Another day, another big revelation from the large-scale hacking of Sony that’s sent shockwaves throughout Hollywood. And this one’s for the fanboys.
In addition to venomous comments about everyone from President Obama to Angelina Jolie, Real World-style drama over the Steve Jobs biopic Jobs, and a disturbing gender pay gap that compensates Jennifer Lawrence less than her male co-stars, there’s been quite a bit of superhero news uncovered in the leaked emails of Amy Pascal, co-chairman of Sony Pictures Entertainment. Emails between Pascal and various Sony execs express disappointment with the turnout of The Amazing Spider-Man 2, as well as director Marc Webb’s deal on The Amazing Spider-Man 3. There are also hints that Sony was (or is) courting the Russo brothers—of Captain America: The Winter Soldier fame—to produce an upcoming Spider-Man film, and possibly direct one of the Avengers: Infinity War movies.
But The Daily Beast has now come across a detailed 8-page document outlining a plan to reboot Sony’s Spider-Man franchise. The email is dated November 13, 2014, and was sent by Jeff Robinov, head of the Fosun-backed Studio 8 (which has an output deal with Sony), to Pascal.
The first two pages of the 8-page attachment gushes about what makes Spider-Man such an indelible hero, saying, “To argue that there’s plenty of other superhero movies with levity in the marketplace, so why make more Spider-Man movies, would be akin to saying there’s no room for James Bond films because of all the espionage films and franchises that have come out over the years. There will always be room for this beloved, iconic hero.”
Then, under the bold headline “Rebooting Spider-Man,” Robinov describes a broad vision for the future of the franchise. “In the next Spider-Man movies, we can’t go back to his origin story. Think of the 25 films in the James Bond franchise; just because a new creative team comes aboard, and breathes new life into a classic property, doesn’t mean the origin story has to be retold.”
What follows is “a list of filmmakers that come to mind” to helm the Spider-Man reboot, and they are: Brad Bird, Chris Buck & Jennifer Lee (Frozen), Damien Chazelle (Whiplash), Joe Cornish (Attack the Block), Glenn Ficarra & John Requa (Crazy, Stupid, Love), James Gunn (Guardians of the Galaxy), Don Hall & Chris Williams (Big Hero 6), Phil Lord & Chris Miller (The LEGO Movie), Joachim Rønning & Espen Sandberg (Kon-Tiki), Colin Trevorrow (Jurassic World), Edgar Wright, and David Yates, of Harry Potter franchise fame.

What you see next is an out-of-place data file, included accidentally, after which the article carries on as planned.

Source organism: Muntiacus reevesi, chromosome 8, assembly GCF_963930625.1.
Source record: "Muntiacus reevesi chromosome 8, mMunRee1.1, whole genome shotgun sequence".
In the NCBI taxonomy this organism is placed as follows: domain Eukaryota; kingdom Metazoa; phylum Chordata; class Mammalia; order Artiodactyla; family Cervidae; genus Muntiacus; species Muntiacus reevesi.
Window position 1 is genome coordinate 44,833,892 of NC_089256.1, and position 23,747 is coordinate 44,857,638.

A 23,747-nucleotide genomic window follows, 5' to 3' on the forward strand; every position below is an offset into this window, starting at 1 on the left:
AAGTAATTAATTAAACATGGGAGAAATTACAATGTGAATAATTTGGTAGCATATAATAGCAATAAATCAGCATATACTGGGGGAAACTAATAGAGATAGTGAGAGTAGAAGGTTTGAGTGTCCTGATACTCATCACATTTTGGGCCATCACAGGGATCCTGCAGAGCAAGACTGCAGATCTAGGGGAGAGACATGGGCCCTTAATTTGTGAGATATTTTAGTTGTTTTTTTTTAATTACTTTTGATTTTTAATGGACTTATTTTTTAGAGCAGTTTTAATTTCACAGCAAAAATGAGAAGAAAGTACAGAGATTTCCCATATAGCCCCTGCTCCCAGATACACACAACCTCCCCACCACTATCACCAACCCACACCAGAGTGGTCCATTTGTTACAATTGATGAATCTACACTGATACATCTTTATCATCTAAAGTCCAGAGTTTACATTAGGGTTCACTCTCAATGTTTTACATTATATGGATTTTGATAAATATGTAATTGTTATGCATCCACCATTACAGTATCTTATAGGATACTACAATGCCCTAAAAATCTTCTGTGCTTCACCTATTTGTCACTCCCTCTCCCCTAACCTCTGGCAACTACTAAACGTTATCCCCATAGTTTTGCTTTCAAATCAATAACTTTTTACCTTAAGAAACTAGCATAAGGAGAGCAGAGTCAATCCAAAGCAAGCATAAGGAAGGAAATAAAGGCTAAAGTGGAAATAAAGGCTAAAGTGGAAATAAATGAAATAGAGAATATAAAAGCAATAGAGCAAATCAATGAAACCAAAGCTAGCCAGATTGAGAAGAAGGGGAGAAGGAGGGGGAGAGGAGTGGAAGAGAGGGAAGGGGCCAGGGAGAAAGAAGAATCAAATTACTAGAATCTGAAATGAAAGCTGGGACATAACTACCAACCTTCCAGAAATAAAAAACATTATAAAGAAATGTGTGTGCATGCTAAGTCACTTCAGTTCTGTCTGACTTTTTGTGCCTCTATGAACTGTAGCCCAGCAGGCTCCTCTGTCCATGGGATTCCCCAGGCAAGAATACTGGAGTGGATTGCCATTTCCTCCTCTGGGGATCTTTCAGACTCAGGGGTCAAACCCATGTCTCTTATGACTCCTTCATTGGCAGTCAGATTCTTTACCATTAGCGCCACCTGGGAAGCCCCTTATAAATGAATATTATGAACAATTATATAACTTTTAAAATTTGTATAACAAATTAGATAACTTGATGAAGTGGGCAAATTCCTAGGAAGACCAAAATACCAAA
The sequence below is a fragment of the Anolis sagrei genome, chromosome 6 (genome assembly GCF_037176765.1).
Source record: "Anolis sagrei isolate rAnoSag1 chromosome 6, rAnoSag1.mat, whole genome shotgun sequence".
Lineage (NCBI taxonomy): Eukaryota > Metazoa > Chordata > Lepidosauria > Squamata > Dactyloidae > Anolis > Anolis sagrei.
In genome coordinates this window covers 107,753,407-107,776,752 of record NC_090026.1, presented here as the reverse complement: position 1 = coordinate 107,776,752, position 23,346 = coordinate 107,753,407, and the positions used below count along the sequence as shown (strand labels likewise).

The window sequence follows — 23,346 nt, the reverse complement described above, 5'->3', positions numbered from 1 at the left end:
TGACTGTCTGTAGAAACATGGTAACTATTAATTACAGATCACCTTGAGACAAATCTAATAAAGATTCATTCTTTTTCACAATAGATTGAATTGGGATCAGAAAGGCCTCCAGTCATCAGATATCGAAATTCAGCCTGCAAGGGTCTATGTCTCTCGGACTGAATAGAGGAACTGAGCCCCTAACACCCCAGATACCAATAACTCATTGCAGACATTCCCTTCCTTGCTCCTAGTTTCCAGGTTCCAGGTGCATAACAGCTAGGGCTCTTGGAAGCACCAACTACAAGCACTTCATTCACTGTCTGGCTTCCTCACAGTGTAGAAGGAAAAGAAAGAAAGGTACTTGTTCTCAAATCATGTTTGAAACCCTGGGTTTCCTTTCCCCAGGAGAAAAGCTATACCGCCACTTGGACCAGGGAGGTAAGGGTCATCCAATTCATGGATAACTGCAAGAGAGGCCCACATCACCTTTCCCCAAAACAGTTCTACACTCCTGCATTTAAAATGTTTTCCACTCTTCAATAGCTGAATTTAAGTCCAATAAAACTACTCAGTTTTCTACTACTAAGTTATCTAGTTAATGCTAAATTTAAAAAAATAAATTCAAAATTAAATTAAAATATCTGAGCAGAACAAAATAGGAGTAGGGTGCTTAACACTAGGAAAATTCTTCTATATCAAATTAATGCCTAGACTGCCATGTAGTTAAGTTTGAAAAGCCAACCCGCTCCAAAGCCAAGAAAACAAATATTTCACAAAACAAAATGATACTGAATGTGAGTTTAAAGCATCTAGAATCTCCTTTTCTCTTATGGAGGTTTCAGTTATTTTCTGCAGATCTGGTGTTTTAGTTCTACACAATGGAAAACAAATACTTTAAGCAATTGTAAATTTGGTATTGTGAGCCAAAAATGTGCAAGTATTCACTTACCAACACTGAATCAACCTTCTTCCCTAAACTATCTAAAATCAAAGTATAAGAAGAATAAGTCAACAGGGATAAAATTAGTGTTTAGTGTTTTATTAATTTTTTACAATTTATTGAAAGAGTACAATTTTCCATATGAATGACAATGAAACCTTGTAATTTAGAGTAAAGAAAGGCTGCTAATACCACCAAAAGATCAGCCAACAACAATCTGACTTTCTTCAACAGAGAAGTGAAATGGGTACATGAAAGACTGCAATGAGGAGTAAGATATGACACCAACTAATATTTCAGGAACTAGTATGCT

As for the storyline, Robinov says that instead of coming up with it himself, he’d like to sit down with the filmmakers and embrace how they’d like to approach it—but also discusses some potential plots to tackle.
I might suggest looking at what is widely thought to be the most beloved Spider-Man storyline of all time – “Kraven’s Last Hunt” – which ran across Amazing Spider-Man #293-294, Spectacular Spider-Man #131-132, and Web of Spider-Man #31-32. (In fact, Comic Book Resources polled their readers in 2012, and this storyline was voted as the single greatest Spider-Man storyline of all time.)
In it, Kraven the Hunter tracks down Spider-Man, shoots him repeatedly, and leaves him for dead, buried underground. He then dons a Spider-Man costume and savagely starts attacking criminals.
What makes this story resonate with fans is that it proves it takes more than just the costume to become “Spider-Man.” No matter what he’s wearing, or what predicament he’s facing, Peter Parker is sensitive, passionate, and connected to those he’s interacting with in a very powerful way. It’s not Peter’s powers that make him special – Kraven, and every other superhuman in the Marvel Universe, all have powers. Peter is special because of his values, because of what drives him, because of the lessons he’s learned from Uncle Ben’s death, and because of his love for Mary Jane. I’ve pasted a few pivotal pages from this book so you can see just how intense this storyline is.
We also get to see how Mary Jane deals with Peter’s disappearance, and how she would react if Peter ever died in action.
Another angle Robinov suggests as a possibility for Peter Parker/Spider-Man is a franchise reboot tackling Spidey as… an adult.
Another side of Spider-Man that might be interesting to explore in a reboot is seeing him as an adult. Spidey hasn’t remained a teenager over the 52 years he’s been around. He’s moved in with his girlfriend, gotten married, and in some storylines, even became a science teacher at a high school.
It might feel fresh to see Peter Parker juggling with adult issues. He’s done so in the comics for decades, and kids still found this fun to read.